SAN FRANCISCO — Question 1: The Clean Show is getting closer, are you planning to go?
Answer: If you are, great. If you haven’t yet decided, you should consider attending — and start planning. Planning increases the likelihood of implementation and reduces the chances of last-minute distractions that interfere with actually making the trip.
Question 2: Why should I spend the time and money to attend if I don’t need any equipment?
Answer: Seeing new equipment is just one benefit of attendance. Even if you don’t need anything, keeping current on industry advancements, and networking with experts and peers, keeps you aware of opportunities and alternatives.
Not only is Clean Show involvement a benefit for owners, it can be a powerful incentive and morale boost for key staff as well.
To stay informed and current on best practices, seeing is believing. The Clean Show is the most efficient and concentrated presentation of where the industry is going and how best to get there.
New Relationship Building: Introduce yourself and personally get to know a broad range of industry providers and experts so you can freely network and acquire/ share valuable information.
The concentration of expertise at this world-renowned trade show is impressive and it opens the way for preferential access in the future when you do want to make a capital investment or need expert advice.
Industry influencers and experienced operators who are visible and accessible stay in the forefront of awareness and first in line for attention.
Ongoing Peer Relationships: The Clean Show this June is an opportunity to renew and strengthen peer connections whether it has been years between the last contact or mere days.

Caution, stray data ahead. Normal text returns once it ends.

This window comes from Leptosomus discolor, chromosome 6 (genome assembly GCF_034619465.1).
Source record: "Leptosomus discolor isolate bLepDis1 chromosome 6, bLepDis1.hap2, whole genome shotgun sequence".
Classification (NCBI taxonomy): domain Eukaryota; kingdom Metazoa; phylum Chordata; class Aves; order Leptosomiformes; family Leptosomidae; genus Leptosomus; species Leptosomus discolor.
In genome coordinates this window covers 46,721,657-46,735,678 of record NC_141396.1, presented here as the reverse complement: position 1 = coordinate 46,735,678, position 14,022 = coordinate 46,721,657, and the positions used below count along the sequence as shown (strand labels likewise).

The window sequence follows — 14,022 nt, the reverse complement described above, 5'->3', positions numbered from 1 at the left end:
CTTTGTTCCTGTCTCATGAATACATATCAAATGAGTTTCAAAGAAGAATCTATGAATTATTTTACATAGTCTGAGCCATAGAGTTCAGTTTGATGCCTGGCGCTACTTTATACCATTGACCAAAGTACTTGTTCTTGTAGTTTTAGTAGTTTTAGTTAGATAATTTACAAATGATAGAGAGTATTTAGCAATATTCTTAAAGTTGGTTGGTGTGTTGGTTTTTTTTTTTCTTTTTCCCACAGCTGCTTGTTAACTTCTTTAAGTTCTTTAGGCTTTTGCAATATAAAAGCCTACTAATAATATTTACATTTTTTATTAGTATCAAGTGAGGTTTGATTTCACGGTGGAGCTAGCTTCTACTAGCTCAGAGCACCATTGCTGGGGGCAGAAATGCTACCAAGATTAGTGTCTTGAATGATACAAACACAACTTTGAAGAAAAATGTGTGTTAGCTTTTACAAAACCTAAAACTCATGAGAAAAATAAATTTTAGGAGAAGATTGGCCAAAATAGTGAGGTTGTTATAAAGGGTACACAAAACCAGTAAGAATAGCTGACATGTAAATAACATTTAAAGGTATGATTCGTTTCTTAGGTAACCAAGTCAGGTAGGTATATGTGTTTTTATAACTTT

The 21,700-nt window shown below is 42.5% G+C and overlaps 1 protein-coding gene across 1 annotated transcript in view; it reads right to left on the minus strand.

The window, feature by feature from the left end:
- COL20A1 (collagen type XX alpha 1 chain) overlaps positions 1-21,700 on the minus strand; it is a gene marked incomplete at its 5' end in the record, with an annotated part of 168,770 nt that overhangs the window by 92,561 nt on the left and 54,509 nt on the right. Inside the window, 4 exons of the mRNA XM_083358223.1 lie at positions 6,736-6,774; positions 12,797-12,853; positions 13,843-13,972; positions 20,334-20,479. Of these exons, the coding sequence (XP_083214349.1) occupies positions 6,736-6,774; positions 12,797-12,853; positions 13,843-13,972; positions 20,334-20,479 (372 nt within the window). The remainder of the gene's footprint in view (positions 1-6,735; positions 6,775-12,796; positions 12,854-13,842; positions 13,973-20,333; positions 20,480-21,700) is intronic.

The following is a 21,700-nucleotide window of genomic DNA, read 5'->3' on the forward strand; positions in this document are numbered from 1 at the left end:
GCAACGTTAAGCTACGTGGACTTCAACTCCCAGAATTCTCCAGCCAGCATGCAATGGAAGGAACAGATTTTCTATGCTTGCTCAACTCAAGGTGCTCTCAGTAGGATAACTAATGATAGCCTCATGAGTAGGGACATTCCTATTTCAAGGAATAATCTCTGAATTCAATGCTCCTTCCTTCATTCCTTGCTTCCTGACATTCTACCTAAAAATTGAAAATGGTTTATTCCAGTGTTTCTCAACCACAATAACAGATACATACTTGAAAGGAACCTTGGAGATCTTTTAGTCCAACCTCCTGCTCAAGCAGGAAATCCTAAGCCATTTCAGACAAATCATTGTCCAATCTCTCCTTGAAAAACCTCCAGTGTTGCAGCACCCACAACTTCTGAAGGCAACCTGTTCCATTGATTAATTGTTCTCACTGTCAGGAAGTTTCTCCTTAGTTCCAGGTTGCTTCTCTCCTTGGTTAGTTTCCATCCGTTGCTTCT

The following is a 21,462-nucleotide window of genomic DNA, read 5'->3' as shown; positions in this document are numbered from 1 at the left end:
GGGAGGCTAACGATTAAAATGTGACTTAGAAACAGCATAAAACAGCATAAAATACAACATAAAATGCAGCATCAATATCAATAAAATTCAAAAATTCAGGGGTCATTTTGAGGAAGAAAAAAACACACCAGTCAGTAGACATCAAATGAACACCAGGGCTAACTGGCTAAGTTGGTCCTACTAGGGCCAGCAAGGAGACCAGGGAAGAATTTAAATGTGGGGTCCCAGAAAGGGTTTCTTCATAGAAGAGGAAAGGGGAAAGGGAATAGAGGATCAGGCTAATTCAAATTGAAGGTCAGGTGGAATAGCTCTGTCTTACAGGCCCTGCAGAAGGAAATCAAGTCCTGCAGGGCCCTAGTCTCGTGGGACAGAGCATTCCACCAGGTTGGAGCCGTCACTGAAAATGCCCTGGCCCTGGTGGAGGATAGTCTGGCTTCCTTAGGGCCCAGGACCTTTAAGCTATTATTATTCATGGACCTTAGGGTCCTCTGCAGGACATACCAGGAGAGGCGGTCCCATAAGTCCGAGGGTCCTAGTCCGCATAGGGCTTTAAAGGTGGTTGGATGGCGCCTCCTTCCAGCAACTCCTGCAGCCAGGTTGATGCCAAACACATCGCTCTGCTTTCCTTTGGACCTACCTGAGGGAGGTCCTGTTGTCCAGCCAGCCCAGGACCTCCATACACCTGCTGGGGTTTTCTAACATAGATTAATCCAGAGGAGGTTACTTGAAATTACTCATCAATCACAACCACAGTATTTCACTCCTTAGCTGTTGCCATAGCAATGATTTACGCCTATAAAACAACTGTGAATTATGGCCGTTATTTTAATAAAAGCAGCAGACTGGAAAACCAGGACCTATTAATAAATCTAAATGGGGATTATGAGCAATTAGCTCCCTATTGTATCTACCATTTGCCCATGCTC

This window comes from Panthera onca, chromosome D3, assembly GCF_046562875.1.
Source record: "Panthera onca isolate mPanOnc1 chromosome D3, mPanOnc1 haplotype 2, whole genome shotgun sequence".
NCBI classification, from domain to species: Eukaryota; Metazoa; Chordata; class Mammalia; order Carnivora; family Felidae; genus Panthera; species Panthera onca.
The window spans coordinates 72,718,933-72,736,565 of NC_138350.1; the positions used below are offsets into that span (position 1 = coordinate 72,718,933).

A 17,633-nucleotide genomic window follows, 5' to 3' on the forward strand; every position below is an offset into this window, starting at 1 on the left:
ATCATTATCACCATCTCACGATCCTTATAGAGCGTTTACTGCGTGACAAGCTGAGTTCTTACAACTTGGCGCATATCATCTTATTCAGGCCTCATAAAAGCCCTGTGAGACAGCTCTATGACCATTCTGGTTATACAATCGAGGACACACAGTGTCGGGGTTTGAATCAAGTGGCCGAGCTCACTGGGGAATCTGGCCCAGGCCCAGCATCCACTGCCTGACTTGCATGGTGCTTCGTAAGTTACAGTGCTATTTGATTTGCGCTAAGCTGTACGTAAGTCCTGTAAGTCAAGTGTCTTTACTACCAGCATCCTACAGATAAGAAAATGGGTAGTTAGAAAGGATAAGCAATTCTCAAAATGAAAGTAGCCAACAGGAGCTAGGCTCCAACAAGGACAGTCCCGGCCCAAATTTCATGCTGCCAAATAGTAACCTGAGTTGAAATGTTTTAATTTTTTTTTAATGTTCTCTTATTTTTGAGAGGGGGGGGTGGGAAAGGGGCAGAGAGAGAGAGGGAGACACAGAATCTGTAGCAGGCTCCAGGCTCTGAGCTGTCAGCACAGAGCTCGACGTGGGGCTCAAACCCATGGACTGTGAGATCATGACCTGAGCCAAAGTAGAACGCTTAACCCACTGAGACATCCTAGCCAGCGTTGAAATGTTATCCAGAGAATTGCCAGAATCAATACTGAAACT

Catching-up with each other, personally and professionally, provides a wealth of guidance and support for any issue that may arise in the future. It gives you the confidence to make the call to a supportive friend. The show creates a natural environment for easy sharing of expertise.
Having a dynamic, involved, informed group of peers to call on for best ideas, such as, what didn’t work and why; best practices; advice; and information of all kinds, is a tremendously valuable resource that is not related to the latest exhibitor offerings for your operations.
Trade shows and industry interaction helps overcome the potential lack of knowledge and management challenges that are often inherent in the isolated middle management role as well. Let your team meet their peers.
The more one is willing to share expertise, the more they receive in return for their efforts at networking.
Each attendee will benefit from listing their primary and secondary goals for the trip.
Goal-setting will focus the scheduling, and help prioritize the appointments to be efficient and on-topic.
Micro-manage each day. Then the desired people, resources, presentations, education sessions and informal meetings can be slotted appropriately. Time flies! So it must be allocated wisely!
Prepare with a map of the exhibits, a schedule of the educational sessions and a list of industry leaders to meet, so your itinerary can be designed well in advance to accommodate all the exhibits, events, meetings, educational sessions, appointments and socializing that make this trade show so important.
Contacting your desired appointments early ensures that you and they set aside sufficient time in busy schedules to address the items of interest.
Formal Education Sessions: The educational sessions address the many challenges faced by the industry today. Allocate enough time to attend all the relevant educational sessions for yourself and for your accompanying team members.
Informal Education Sessions: Set aside time to spend with industry leaders, such as operators, suppliers, and consultants. Trade shows are a good opportunity to schedule a time to meet these operators and discuss details of how they implement their current systems.
The Clean Show is fun, educational, invigorating, and valuable to your business. Clean ’19 New Orleans awaits.
See you there!
To read Part 1, go HERE.
Have a question or comment? E-mail our editor Dave Davis at [email protected].